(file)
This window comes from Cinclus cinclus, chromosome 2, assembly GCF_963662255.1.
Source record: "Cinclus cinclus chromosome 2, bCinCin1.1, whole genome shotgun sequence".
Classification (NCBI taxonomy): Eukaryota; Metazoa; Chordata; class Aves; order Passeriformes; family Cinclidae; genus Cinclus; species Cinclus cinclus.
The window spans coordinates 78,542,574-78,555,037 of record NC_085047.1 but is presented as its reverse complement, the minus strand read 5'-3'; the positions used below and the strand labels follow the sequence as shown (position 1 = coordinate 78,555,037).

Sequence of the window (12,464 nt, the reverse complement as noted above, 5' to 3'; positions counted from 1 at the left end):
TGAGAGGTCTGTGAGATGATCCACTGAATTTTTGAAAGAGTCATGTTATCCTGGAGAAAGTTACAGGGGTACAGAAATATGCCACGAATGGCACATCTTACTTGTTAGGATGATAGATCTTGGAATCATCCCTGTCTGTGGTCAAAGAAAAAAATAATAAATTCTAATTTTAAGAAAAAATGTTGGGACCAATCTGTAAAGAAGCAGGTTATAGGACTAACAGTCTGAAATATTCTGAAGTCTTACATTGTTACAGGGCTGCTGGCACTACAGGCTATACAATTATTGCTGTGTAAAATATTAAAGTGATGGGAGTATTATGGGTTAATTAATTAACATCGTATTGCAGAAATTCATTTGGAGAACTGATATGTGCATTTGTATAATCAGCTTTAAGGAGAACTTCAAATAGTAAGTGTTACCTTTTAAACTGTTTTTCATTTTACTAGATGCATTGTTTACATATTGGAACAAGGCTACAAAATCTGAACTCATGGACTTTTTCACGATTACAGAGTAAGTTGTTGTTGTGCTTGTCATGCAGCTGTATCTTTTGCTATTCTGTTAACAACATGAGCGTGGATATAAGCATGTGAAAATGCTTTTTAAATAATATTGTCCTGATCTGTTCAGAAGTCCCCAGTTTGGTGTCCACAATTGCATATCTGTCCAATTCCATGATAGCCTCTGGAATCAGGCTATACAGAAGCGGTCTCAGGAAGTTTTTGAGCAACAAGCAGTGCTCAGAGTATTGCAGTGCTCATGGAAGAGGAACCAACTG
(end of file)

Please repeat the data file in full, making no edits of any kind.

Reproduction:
This window comes from Cinclus cinclus, chromosome 2, assembly GCF_963662255.1.
Source record: "Cinclus cinclus chromosome 2, bCinCin1.1, whole genome shotgun sequence".
Classification (NCBI taxonomy): Eukaryota; Metazoa; Chordata; class Aves; order Passeriformes; family Cinclidae; genus Cinclus; species Cinclus cinclus.
The window spans coordinates 78,542,574-78,555,037 of record NC_085047.1 but is presented as its reverse complement, the minus strand read 5'-3'; the positions used below and the strand labels follow the sequence as shown (position 1 = coordinate 78,555,037).

Sequence of the window (12,464 nt, the reverse complement as noted above, 5' to 3'; positions counted from 1 at the left end):
TGAGAGGTCTGTGAGATGATCCACTGAATTTTTGAAAGAGTCATGTTATCCTGGAGAAAGTTACAGGGGTACAGAAATATGCCACGAATGGCACATCTTACTTGTTAGGATGATAGATCTTGGAATCATCCCTGTCTGTGGTCAAAGAAAAAAATAATAAATTCTAATTTTAAGAAAAAATGTTGGGACCAATCTGTAAAGAAGCAGGTTATAGGACTAACAGTCTGAAATATTCTGAAGTCTTACATTGTTACAGGGCTGCTGGCACTACAGGCTATACAATTATTGCTGTGTAAAATATTAAAGTGATGGGAGTATTATGGGTTAATTAATTAACATCGTATTGCAGAAATTCATTTGGAGAACTGATATGTGCATTTGTATAATCAGCTTTAAGGAGAACTTCAAATAGTAAGTGTTACCTTTTAAACTGTTTTTCATTTTACTAGATGCATTGTTTACATATTGGAACAAGGCTACAAAATCTGAACTCATGGACTTTTTCACGATTACAGAGTAAGTTGTTGTTGTGCTTGTCATGCAGCTGTATCTTTTGCTATTCTGTTAACAACATGAGCGTGGATATAAGCATGTGAAAATGCTTTTTAAATAATATTGTCCTGATCTGTTCAGAAGTCCCCAGTTTGGTGTCCACAATTGCATATCTGTCCAATTCCATGATAGCCTCTGGAATCAGGCTATACAGAAGCGGTCTCAGGAAGTTTTTGAGCAACAAGCAGTGCTCAGAGTATTGCAGTGCTCATGGAAGAGGAACCAACTG